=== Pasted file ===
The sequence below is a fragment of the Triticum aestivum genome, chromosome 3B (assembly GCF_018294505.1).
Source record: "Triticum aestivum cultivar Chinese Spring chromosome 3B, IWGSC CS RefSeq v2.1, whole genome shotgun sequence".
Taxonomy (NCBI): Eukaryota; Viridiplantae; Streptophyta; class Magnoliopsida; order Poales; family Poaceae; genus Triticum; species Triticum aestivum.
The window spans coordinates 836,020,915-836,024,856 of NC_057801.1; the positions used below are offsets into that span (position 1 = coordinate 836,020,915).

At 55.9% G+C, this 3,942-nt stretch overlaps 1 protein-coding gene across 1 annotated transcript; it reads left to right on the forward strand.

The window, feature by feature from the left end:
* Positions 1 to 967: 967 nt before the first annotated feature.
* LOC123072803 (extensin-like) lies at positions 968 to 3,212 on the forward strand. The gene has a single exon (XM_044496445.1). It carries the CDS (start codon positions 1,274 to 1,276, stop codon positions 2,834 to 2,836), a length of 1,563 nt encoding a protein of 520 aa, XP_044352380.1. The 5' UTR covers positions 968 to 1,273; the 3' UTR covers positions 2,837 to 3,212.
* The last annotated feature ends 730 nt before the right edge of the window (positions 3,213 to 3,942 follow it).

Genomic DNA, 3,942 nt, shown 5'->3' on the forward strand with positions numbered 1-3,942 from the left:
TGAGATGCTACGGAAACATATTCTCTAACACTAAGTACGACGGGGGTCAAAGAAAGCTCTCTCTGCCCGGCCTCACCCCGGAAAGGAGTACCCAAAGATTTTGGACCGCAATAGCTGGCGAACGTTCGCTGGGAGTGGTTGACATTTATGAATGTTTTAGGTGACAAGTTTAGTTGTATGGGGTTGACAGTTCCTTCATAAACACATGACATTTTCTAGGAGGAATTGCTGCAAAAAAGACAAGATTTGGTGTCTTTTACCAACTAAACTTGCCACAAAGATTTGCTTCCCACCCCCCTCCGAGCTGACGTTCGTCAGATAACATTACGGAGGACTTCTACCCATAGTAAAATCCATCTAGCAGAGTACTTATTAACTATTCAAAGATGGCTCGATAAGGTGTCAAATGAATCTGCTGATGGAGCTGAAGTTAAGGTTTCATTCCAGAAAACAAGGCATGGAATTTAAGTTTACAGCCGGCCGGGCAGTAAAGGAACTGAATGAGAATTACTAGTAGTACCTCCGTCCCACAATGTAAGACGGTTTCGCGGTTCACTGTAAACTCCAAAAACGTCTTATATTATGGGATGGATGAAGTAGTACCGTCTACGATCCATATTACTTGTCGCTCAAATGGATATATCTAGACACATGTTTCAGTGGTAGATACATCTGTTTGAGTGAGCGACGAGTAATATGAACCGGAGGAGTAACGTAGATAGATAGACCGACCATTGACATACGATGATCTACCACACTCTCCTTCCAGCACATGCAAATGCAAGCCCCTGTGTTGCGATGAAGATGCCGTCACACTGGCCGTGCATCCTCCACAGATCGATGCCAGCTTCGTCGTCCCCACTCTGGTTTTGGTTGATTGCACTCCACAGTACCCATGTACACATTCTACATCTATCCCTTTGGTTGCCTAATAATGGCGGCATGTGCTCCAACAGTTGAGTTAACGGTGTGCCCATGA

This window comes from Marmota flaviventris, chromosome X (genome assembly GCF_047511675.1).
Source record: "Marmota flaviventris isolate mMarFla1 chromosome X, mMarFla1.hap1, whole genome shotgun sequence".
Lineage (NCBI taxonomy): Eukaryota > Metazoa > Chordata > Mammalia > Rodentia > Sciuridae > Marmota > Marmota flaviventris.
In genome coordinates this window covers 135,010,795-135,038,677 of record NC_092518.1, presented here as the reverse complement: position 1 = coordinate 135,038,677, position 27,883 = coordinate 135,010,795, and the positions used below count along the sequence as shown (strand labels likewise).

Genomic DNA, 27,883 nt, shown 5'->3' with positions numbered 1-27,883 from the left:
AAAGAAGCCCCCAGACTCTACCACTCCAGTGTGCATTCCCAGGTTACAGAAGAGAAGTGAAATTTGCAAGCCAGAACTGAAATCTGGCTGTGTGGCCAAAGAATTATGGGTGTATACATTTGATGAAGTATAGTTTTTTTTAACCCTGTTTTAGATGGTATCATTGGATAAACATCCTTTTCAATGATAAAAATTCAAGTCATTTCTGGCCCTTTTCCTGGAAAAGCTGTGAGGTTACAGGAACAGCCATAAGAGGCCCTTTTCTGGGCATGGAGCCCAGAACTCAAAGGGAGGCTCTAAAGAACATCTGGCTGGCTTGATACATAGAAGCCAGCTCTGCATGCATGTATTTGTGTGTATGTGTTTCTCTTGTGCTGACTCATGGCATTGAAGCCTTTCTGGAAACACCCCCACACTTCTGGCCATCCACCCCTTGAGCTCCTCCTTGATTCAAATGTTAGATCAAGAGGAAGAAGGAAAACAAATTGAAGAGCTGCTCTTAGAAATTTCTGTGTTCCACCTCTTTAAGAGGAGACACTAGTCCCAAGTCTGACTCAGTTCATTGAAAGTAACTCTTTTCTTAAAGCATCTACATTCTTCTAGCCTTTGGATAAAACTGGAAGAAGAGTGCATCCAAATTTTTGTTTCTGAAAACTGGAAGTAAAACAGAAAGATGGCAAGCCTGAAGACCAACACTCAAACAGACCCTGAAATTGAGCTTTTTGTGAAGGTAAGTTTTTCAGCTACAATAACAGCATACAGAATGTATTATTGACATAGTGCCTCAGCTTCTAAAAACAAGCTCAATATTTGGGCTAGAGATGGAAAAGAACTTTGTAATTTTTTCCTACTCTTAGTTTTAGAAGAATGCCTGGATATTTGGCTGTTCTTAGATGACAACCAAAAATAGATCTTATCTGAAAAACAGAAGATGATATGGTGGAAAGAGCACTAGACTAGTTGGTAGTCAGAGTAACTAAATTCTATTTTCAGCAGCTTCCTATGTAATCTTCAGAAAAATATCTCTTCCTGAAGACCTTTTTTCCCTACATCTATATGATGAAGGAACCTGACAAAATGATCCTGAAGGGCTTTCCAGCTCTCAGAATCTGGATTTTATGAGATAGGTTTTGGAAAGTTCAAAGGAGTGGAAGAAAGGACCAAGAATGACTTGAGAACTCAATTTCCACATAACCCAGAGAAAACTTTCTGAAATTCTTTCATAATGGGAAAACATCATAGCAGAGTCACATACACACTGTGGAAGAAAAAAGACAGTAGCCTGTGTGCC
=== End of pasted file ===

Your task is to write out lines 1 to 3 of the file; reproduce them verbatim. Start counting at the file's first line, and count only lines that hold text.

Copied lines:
The sequence below is a fragment of the Triticum aestivum genome, chromosome 3B (assembly GCF_018294505.1).
Source record: "Triticum aestivum cultivar Chinese Spring chromosome 3B, IWGSC CS RefSeq v2.1, whole genome shotgun sequence".
Taxonomy (NCBI): Eukaryota; Viridiplantae; Streptophyta; class Magnoliopsida; order Poales; family Poaceae; genus Triticum; species Triticum aestivum.